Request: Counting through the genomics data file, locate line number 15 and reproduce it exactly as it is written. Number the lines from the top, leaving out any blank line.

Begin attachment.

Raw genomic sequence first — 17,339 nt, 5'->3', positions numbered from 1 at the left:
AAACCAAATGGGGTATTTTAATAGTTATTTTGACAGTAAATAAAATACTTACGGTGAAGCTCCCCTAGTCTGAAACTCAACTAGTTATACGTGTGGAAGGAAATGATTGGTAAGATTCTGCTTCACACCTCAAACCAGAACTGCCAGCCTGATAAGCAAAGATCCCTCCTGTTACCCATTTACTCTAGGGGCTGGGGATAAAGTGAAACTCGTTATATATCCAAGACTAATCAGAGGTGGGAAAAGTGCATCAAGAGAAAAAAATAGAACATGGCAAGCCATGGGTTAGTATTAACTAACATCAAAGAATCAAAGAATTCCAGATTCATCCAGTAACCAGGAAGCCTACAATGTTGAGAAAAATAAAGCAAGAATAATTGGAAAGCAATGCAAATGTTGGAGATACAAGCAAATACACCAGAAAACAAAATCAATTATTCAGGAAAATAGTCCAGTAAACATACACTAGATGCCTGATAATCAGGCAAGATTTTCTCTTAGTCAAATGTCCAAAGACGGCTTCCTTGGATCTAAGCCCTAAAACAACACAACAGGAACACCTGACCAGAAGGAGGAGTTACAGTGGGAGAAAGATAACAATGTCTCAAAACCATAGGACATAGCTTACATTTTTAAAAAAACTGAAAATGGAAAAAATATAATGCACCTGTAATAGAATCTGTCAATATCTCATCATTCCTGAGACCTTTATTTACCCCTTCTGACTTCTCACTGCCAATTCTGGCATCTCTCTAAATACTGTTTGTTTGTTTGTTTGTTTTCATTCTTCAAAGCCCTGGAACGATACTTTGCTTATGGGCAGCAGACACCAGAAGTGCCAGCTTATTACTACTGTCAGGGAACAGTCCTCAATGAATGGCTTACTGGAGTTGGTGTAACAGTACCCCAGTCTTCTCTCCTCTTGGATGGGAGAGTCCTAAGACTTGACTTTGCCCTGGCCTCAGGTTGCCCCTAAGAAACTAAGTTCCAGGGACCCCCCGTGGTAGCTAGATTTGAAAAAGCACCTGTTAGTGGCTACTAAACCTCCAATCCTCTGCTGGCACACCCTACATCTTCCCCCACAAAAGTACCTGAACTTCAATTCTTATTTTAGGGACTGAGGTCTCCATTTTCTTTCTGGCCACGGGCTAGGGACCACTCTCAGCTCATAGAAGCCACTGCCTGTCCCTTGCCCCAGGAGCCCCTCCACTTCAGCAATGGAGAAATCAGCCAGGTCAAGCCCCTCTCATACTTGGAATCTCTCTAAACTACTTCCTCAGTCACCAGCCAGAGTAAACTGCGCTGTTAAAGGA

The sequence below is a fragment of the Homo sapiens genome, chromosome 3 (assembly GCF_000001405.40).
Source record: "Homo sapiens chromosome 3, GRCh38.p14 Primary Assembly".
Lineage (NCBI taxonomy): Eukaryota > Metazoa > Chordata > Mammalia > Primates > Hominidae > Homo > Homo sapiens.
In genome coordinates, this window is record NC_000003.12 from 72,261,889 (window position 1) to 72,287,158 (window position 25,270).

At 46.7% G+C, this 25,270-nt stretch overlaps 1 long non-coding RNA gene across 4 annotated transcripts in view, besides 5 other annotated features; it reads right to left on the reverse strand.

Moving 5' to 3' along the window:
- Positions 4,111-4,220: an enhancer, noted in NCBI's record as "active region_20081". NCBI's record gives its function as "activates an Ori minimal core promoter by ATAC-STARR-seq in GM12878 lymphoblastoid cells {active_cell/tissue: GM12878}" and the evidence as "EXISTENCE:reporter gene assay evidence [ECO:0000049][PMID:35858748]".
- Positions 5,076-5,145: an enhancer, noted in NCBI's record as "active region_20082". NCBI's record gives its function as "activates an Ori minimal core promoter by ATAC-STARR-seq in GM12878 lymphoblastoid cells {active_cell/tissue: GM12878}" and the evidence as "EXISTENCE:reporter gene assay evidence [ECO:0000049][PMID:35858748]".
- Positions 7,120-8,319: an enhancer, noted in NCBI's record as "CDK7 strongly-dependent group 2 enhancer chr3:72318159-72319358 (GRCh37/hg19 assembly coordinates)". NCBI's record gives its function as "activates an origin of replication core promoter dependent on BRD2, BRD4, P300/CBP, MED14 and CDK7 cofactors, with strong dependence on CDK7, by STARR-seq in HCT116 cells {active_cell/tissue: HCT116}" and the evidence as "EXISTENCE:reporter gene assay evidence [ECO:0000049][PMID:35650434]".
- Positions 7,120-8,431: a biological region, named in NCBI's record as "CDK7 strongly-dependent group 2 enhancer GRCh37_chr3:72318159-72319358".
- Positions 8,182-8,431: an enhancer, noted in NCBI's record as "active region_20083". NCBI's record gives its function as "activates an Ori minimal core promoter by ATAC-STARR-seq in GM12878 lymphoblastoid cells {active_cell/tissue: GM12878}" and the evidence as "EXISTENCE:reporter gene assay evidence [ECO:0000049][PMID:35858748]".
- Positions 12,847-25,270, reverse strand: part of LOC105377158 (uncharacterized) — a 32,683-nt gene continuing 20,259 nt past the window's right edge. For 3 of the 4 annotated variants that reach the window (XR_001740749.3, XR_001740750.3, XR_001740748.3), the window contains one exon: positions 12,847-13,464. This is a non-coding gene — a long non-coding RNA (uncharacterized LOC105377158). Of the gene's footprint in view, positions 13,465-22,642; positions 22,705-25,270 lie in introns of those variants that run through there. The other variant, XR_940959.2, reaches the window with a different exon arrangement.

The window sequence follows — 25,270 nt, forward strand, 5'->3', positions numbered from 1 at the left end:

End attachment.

The window sequence follows — 25,270 nt, forward strand, 5'->3', positions numbered from 1 at the left end: